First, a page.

And yet, public acceptance of LEDs continues to grow, spilling far too much light into the sky where no one needs it.

“We took a lot of the energy savings and just lit up extra places,” Hartley said. It is a classic example of JevonIt’s a paradoxin which efficiency gains (such as better automobile gas mileage) are offset by increased consumption (people drive more often).

Essentially, say Hartley and others, we have traded one type of pollution for another.

It’s not the only problem. In addition to producing more light, LEDs have changed its fundamental nature.

Compared to incandescent bulbs, LEDs produce a more bluish-white light.

Compared to incandescent bulbs, LEDs produce a more bluish-white light.

(Witthaya Prasongsin/Getty Images)

Light produced by incandescent bulbs had warmer amber or yellow colors, “more in tune with firelight, the only light besides starlight that we know of,” said Robert Meadows, a scientist at the Natural Sounds and Night Sky Division of the National Park Service. LEDs, on the other hand, emit cooler bluish-white tones that exacerbate light pollution for the same reason the sky is blue.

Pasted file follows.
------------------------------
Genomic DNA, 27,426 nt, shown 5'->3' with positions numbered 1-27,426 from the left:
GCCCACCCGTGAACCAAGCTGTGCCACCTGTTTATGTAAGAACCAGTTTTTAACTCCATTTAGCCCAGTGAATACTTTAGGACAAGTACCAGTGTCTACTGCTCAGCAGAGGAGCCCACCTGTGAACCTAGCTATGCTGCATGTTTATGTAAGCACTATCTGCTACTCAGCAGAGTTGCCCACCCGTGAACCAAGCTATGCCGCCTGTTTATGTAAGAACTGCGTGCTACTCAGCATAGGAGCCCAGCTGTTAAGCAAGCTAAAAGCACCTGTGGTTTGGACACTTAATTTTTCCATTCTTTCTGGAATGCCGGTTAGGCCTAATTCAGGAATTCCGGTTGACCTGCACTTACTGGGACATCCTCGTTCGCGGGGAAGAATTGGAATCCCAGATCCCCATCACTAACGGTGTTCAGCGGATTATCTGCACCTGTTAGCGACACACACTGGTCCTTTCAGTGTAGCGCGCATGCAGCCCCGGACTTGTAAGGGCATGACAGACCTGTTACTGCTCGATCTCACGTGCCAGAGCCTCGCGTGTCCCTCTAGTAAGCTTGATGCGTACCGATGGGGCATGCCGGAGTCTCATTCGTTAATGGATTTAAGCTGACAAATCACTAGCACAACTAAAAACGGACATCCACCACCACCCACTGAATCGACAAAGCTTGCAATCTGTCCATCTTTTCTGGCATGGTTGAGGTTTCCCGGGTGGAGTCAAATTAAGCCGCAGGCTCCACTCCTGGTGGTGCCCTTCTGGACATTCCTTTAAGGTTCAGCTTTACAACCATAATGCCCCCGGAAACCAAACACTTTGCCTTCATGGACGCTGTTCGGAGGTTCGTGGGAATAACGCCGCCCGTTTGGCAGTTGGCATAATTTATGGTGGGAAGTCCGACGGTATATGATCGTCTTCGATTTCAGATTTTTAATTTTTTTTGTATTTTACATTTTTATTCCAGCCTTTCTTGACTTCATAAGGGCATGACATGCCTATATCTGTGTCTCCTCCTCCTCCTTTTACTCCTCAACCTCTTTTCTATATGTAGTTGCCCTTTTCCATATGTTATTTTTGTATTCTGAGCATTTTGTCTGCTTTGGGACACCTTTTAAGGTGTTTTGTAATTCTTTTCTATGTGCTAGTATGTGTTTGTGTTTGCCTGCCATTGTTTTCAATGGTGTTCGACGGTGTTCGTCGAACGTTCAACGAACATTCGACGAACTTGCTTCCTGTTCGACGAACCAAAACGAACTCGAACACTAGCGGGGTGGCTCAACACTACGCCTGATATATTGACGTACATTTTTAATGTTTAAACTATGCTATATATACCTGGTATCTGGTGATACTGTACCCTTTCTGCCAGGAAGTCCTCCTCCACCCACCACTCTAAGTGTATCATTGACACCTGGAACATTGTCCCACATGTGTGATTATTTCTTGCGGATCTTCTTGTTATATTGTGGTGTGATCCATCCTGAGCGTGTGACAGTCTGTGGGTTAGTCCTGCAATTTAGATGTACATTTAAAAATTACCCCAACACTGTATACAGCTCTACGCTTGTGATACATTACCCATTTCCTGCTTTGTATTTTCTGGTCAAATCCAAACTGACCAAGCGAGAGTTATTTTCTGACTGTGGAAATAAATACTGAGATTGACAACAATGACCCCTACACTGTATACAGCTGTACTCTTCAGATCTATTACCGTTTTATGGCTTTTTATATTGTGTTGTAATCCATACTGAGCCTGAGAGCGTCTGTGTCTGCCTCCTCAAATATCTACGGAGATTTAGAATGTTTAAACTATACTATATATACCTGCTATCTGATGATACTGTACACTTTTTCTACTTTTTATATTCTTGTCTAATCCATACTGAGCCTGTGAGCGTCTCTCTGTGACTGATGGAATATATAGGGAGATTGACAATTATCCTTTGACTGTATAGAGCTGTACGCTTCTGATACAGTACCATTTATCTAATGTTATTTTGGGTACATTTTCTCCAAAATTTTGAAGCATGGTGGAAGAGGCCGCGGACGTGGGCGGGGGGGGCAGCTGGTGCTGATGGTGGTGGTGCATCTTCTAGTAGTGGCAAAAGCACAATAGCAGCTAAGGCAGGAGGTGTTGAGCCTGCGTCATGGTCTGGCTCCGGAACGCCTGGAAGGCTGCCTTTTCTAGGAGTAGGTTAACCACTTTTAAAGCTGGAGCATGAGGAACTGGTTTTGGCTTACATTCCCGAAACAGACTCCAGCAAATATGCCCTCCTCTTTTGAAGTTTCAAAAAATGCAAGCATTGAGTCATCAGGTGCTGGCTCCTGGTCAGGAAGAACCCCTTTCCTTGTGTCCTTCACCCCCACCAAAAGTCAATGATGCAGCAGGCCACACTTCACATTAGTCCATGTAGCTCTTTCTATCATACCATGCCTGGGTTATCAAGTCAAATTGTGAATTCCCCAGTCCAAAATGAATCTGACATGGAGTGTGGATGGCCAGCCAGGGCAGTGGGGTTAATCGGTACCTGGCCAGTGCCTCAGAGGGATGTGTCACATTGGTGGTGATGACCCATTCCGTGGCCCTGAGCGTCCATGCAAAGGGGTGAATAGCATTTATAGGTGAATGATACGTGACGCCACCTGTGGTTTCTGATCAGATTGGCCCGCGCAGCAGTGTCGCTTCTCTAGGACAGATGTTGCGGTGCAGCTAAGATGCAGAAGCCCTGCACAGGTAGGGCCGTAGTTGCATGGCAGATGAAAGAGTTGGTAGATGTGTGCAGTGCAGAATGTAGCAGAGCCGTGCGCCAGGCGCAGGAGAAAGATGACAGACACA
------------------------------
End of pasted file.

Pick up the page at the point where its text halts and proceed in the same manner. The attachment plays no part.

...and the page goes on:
Sunlight contains the full color spectrum and the air molecules are the right size to scatter the shorter blue wavelengths more efficiently than any other. This allows blue light to travel through the atmosphere more easily, giving the daytime sky its familiar color.

After sunset, the same thing happens with LED light spreading unnecessarily across the sky: it diffuses further and increases the “sky glow”, the combined glow of city lights.

The lights of buildings in downtown Los Angeles erase most of the stars from the night sky.